To glimpse Donyale Werle’s set for Rajiv Joseph’s The North Pool at the Vineyard is to return to the futility, pettiness, and misery of high school. (And I actually liked my high school.) Joseph locates this contrived two-hander in the office of Vice Principal Dr. Danielson (Stephen Barker Turner). The sight of his shelves and walls—those binders, clipboards, files, and Successories posters—may plunge the doughtiest theatergoer into paroxysms of adolescent despair.
Unfortunately, little in the script rivals the evocative power of this room. As the bell rings for spring break, Danielson summons new student Khadim (Babak Tafti) for a chat. The ostensible reason: Khadim has skipped French class. But the vice principal suspects the senior of more sinister acts—vandalism, terrorism, and abetting the death of a student. Danielson may seem to have the upper hand—he’s older, white, and degreed. But he’s also a loser and a bit of a racist. He tells Khadim, “It can be difficult when you have a different background.” To which the richer, more worldly Khadim makes the faux-naif reply, “You mean coming from private school?”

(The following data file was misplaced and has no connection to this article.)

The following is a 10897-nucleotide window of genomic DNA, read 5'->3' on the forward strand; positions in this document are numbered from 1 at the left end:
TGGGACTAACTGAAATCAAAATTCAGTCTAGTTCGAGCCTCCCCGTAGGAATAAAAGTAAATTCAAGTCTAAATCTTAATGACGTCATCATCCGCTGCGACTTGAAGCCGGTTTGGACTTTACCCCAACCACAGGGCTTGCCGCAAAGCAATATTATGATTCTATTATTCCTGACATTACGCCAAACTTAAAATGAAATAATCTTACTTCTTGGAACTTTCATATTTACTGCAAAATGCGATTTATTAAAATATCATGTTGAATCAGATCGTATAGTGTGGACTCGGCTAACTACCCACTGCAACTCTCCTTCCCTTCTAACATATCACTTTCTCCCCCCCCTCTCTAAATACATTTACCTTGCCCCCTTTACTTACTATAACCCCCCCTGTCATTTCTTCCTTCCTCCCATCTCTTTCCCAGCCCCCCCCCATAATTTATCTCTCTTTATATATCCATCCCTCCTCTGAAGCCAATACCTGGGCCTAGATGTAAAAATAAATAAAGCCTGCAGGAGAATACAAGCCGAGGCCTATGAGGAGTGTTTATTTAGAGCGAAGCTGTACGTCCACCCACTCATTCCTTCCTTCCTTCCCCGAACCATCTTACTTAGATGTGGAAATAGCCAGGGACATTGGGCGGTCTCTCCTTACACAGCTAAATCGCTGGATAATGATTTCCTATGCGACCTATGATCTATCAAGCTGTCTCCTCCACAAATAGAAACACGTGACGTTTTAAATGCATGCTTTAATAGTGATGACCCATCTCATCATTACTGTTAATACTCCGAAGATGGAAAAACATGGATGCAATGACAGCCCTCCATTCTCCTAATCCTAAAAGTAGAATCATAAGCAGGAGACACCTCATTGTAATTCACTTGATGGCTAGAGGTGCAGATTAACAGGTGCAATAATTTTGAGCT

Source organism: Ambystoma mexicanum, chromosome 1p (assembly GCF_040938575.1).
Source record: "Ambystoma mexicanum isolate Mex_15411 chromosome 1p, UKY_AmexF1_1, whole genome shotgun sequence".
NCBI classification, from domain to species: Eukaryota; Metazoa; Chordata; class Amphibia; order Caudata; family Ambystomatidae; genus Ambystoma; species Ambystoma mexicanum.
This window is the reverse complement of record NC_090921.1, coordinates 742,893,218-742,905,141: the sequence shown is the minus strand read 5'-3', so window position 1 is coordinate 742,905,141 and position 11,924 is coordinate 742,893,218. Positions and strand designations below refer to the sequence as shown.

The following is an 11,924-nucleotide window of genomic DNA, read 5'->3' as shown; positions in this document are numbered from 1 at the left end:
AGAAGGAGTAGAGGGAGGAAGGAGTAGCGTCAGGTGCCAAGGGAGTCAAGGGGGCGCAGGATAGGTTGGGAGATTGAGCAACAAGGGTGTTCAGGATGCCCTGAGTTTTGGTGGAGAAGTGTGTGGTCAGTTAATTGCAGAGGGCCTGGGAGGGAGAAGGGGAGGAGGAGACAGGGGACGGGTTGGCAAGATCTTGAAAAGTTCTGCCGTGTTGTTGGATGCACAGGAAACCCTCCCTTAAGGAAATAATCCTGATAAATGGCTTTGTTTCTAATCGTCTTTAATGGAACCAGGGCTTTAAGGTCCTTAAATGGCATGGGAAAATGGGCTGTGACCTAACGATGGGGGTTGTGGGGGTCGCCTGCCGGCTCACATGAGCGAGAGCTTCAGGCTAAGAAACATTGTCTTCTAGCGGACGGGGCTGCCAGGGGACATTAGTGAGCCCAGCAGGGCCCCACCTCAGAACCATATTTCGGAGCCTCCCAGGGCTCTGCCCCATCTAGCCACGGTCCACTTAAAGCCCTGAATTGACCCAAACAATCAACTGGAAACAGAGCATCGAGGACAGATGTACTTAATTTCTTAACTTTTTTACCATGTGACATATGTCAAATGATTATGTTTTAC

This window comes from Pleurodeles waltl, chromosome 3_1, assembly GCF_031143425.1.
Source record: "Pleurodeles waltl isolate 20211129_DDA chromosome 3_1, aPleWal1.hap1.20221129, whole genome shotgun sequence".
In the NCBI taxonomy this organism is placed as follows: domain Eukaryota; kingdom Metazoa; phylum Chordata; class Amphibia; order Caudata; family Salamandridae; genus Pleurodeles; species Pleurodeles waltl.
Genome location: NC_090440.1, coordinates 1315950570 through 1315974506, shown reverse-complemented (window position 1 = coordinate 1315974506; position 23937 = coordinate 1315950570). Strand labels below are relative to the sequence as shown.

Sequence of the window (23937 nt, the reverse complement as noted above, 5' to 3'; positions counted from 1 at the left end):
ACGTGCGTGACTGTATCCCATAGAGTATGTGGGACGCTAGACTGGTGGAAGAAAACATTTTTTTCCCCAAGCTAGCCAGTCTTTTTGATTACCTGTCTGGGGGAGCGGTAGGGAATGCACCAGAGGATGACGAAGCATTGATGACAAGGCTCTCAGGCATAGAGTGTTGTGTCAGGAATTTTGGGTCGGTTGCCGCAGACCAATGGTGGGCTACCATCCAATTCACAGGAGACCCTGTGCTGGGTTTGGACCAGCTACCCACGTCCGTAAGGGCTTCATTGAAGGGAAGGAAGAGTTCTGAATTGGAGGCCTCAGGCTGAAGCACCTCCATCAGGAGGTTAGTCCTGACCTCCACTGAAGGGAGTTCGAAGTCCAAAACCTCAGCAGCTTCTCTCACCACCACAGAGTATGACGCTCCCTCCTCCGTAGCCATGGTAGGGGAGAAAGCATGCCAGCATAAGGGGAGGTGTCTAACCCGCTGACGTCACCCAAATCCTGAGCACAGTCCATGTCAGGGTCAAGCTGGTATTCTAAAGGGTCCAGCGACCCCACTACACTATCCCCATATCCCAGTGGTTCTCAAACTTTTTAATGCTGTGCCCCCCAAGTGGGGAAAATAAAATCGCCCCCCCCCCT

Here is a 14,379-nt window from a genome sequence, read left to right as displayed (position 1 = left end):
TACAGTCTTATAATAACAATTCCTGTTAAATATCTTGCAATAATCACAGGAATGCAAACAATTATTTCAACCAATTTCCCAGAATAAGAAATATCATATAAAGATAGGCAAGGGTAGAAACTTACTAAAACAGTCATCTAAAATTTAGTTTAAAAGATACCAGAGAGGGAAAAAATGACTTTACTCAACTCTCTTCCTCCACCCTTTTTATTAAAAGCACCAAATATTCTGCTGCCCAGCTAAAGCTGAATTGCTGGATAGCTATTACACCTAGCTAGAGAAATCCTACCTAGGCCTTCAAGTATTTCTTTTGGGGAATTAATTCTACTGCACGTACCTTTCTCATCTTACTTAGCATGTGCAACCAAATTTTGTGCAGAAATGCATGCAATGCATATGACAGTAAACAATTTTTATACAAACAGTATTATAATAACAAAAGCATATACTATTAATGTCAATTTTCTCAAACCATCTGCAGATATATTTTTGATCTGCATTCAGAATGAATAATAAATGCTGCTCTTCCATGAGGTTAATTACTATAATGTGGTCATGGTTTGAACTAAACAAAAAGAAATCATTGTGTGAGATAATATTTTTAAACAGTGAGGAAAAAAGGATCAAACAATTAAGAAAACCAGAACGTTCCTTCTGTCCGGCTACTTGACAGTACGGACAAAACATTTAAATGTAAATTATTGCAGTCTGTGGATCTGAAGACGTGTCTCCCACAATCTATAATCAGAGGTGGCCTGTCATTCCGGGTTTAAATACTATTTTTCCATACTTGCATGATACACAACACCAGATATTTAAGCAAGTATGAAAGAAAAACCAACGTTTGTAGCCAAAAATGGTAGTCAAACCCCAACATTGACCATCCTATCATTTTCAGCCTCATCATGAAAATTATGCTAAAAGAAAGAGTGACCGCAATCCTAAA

If this seems like material for an electric pas de deux, it never quite galvanizes. Though Turner and Tafti, under Giovanna Sardelli’s direction, are both strong performers, a stilted script hampers them. Joseph has shown himself a talented playwright with dramas large (Bengal Tiger at the Baghdad Zoo) and small (Animals Out of Paper). Yet the interactions here seem forced and often factitious. Would Danielson really continue to pronounce Khadim’s name with the plosive “K” rather than the fricative “H” once corrected? Would the threat of detention keep Khadim in the room so long? At a few moments, the action threatens to spark into something more stimulating, but the script toes lines rather than crossing them, and keeps the stakes surprisingly low. For all its implied threat and menace, the waters in The North Pool run pretty shallow.